Jesus doesn’t do any of those things. Today the psychologists, the psychiatrists, the sociologists, the medical doctors, they will say that if you pour yourself out, expect to be depleted and the best thing to do is to get silence and solitude. Really? I know a guy who did that. Oh, his name’s Jesus. We should probably do what he did. Isn’t that amazing that 2,000 years later the doctors are basically saying, “Ah, do what Jesus did.” See, ‘cause Jesus knew what he was doing, he had wisdom from the Holy Spirit. So he poured himself out, and when the bucket was empty, he went to get it refilled with the Father. And I’m sure everybody was asking, “Hey Jesus, what about your 2 o’clock appointment? People are stacked up here.” Jesus says, “I’ll be back later.” When? “When the bucket’s full, and I’ll give you what I got.” But this was Jesus’ habitual practice to get alone with the Father.


Now, let me say this: All of you need to be aware of this; all of you need to be aware of this, that if you don’t pay attention to your body and you’re not willing to live within the limitations that God gave you, you will not have the prolonged productivity that Jesus did. So that’s true for all of us, but especially four kinds of people, in my pastoral experience.


Number one: Those people who are intense. Any of you intense? I don’t have a graduated spectrum, I have on and off, right, that’s it. Some of you, you’re like, “I’m going out at 25%.” God bless you, help me. I don’t even know how do that. To me, it was like, “I’m gonna write a book,” so I wrote six in a year, all right? It’s like, “Hey, everything fell down in Haiti, I’m gonna go there.” You know, some of us are a little intense. We can’t do something, we have to do it all. So people like that, you gotta be very careful, if you’re like me, what you actually commit yourself to, ‘cause it’s all or nothing, which means when you go hard for something, you’re gonna be done at the end ‘cause you’re gonna leave it all on the field, you’re not gonna leave anything back.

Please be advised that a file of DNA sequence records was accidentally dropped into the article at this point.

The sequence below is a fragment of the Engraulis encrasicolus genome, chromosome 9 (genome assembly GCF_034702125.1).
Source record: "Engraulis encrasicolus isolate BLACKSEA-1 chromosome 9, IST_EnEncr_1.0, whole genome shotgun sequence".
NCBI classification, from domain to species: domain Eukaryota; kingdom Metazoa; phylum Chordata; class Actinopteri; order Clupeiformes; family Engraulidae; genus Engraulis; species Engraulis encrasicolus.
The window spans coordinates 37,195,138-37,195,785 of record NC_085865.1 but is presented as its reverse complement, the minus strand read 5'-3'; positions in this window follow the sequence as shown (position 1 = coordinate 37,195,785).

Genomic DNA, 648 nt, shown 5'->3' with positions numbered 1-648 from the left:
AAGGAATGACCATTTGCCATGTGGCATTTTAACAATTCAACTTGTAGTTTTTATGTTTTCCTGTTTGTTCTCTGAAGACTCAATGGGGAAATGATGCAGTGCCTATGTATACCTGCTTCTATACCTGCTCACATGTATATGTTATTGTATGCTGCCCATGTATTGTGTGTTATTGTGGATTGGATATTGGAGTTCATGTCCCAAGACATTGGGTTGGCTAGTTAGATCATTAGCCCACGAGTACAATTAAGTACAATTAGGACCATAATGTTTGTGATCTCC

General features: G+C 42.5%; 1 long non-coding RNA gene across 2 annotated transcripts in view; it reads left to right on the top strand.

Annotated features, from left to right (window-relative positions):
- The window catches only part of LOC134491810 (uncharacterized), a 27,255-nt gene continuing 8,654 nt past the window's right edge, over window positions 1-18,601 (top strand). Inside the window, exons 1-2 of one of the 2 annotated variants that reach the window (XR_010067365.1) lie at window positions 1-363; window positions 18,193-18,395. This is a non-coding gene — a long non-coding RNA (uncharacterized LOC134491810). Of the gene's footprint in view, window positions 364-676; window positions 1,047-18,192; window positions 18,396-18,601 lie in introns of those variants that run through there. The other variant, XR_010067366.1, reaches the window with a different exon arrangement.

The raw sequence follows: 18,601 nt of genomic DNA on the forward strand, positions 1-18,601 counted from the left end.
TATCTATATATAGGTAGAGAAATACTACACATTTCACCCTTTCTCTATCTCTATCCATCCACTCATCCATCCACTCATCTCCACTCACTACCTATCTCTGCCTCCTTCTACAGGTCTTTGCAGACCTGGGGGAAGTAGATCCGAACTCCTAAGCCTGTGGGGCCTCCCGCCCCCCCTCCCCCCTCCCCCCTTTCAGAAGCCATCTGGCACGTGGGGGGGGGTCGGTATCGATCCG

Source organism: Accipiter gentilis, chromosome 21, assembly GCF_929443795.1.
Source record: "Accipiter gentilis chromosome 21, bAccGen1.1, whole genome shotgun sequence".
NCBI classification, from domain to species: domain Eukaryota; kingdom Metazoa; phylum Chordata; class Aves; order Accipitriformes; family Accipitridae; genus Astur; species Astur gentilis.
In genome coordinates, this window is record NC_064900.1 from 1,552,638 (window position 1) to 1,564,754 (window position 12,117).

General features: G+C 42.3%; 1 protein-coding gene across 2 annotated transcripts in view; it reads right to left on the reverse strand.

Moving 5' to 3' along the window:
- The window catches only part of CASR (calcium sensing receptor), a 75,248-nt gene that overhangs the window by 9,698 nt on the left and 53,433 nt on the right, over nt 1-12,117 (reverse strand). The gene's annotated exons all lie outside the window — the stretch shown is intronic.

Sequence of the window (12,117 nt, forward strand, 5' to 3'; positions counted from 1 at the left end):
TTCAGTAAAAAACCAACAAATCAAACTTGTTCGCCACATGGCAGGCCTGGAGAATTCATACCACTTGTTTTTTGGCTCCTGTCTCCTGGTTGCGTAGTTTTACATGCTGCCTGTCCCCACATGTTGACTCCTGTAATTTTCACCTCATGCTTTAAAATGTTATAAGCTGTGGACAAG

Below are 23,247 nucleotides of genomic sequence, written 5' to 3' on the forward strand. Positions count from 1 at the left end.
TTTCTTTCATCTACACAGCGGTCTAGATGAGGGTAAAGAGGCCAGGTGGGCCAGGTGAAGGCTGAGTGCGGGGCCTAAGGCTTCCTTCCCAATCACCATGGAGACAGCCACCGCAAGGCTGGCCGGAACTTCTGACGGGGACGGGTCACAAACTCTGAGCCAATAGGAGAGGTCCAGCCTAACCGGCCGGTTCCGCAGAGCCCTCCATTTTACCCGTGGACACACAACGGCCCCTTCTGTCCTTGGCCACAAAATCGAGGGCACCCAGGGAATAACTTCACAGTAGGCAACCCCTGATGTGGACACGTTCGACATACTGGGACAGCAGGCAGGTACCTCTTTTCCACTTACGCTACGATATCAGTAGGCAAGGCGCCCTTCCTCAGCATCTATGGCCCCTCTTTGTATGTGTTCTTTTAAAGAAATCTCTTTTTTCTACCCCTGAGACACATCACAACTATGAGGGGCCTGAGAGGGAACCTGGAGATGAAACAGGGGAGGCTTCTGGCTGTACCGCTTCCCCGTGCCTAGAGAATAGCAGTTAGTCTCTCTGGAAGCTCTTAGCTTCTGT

Number two: You need to be careful if you’re a caretaker, you’re a counselor, you’re a caseworker, you’re a foster parent, you work in hospice, you’re a nurse, you’re a doctor, you’re a drug treatment counselor, right, you’re an EMT. You’re a caregiver. Your job is to pour yourself out to help hurting people. Your bucket’s gonna get empty all the time.


Number three: Those of you who are high-capacity leaders like Jesus, the needs are never ending, you could work twenty-four hours a day, and that wouldn’t even begin to take care of all the needs.


And number four: Those of you who are just people with small emotional buckets, you don’t have a big bucket. It doesn’t take a lot to empty it out. Those kinds of people are particularly susceptible to burn out and to depression, and to physically, emotionally, mentally, spiritually breaking.

And the younger you are, the less you believe it. You just feel like, “I got this red cape and this ‘S’ on my chest, I feel great.” That’s the adrenaline, all right, you’re temporarily insane, okay? And so, I love this about Jesus, he takes care not only of the leper, but himself. You notice that? He takes care of the leper and himself. That was very convicting for me this week studying this, ‘cause most of the pastors I know, myself included, not in the best shape, push it too hard, work too many hours, skip the day off, why? “I’m helping hurting people,” and you’re hurting yourself. Many ministry leaders are the least healthy of all.

He worked from conviction, not guilt. Guilt comes from people, conviction comes from the Lord. So I want to give you permission to pour yourself out for people and take care of yourself, Jesus does both.